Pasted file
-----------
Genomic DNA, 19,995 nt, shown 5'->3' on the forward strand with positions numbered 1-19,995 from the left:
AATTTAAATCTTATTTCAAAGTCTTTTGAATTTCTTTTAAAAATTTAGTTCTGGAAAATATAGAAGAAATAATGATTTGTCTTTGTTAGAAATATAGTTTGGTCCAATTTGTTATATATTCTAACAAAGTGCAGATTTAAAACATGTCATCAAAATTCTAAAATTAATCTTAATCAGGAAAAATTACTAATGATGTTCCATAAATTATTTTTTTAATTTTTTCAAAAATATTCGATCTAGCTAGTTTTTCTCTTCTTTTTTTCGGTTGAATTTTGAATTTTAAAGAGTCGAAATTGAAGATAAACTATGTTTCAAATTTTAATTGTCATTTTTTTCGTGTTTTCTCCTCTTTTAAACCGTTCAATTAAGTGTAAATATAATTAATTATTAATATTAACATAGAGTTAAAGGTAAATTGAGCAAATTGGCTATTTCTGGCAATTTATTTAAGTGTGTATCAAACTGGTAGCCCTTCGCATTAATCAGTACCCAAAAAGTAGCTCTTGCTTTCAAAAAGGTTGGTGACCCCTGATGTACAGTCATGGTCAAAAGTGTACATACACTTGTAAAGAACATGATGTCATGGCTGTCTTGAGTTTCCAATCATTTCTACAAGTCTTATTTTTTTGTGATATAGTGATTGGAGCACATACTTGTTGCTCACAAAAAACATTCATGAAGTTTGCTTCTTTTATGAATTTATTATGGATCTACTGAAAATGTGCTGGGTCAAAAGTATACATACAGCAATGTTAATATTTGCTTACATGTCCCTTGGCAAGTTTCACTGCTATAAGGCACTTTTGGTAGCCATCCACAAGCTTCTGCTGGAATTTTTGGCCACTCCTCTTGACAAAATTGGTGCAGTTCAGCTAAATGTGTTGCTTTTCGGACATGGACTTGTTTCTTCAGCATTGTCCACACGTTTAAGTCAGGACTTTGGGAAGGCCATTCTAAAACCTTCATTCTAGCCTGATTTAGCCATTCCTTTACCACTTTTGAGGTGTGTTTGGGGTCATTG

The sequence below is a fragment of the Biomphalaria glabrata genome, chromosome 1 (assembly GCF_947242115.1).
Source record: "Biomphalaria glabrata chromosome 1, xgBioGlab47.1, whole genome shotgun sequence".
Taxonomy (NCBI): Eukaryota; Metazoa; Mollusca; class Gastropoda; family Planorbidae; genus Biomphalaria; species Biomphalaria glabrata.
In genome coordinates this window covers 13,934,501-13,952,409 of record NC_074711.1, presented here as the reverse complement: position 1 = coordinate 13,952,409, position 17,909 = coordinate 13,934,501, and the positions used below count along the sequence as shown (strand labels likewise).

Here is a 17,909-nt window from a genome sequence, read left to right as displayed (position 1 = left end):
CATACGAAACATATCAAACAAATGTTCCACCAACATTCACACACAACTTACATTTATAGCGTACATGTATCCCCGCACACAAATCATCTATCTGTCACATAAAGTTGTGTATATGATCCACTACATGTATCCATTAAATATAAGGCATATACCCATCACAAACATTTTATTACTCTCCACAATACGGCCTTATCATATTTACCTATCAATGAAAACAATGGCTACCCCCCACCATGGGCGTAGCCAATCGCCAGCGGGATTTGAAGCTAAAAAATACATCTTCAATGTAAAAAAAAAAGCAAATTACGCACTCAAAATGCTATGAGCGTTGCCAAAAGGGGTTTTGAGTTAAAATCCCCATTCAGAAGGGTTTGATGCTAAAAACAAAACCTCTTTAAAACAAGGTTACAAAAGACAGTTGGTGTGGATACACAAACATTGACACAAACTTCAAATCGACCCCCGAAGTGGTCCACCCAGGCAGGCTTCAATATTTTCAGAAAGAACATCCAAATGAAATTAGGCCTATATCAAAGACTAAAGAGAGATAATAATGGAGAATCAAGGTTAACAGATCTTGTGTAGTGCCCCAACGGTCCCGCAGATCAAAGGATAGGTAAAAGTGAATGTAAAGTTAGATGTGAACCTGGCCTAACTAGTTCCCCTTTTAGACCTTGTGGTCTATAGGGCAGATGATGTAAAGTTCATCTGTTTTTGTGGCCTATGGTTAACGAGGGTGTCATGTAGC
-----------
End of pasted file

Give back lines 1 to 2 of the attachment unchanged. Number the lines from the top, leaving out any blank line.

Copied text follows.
Genomic DNA, 19,995 nt, shown 5'->3' on the forward strand with positions numbered 1-19,995 from the left:
AATTTAAATCTTATTTCAAAGTCTTTTGAATTTCTTTTAAAAATTTAGTTCTGGAAAATATAGAAGAAATAATGATTTGTCTTTGTTAGAAATATAGTTTGGTCCAATTTGTTATATATTCTAACAAAGTGCAGATTTAAAACATGTCATCAAAATTCTAAAATTAATCTTAATCAGGAAAAATTACTAATGATGTTCCATAAATTATTTTTTTAATTTTTTCAAAAATATTCGATCTAGCTAGTTTTTCTCTTCTTTTTTTCGGTTGAATTTTGAATTTTAAAGAGTCGAAATTGAAGATAAACTATGTTTCAAATTTTAATTGTCATTTTTTTCGTGTTTTCTCCTCTTTTAAACCGTTCAATTAAGTGTAAATATAATTAATTATTAATATTAACATAGAGTTAAAGGTAAATTGAGCAAATTGGCTATTTCTGGCAATTTATTTAAGTGTGTATCAAACTGGTAGCCCTTCGCATTAATCAGTACCCAAAAAGTAGCTCTTGCTTTCAAAAAGGTTGGTGACCCCTGATGTACAGTCATGGTCAAAAGTGTACATACACTTGTAAAGAACATGATGTCATGGCTGTCTTGAGTTTCCAATCATTTCTACAAGTCTTATTTTTTTGTGATATAGTGATTGGAGCACATACTTGTTGCTCACAAAAAACATTCATGAAGTTTGCTTCTTTTATGAATTTATTATGGATCTACTGAAAATGTGCTGGGTCAAAAGTATACATACAGCAATGTTAATATTTGCTTACATGTCCCTTGGCAAGTTTCACTGCTATAAGGCACTTTTGGTAGCCATCCACAAGCTTCTGCTGGAATTTTTGGCCACTCCTCTTGACAAAATTGGTGCAGTTCAGCTAAATGTGTTGCTTTTCGGACATGGACTTGTTTCTTCAGCATTGTCCACACGTTTAAGTCAGGACTTTGGGAAGGCCATTCTAAAACCTTCATTCTAGCCTGATTTAGCCATTCCTTTACCACTTTTGAGGTGTGTTTGGGGTCATTG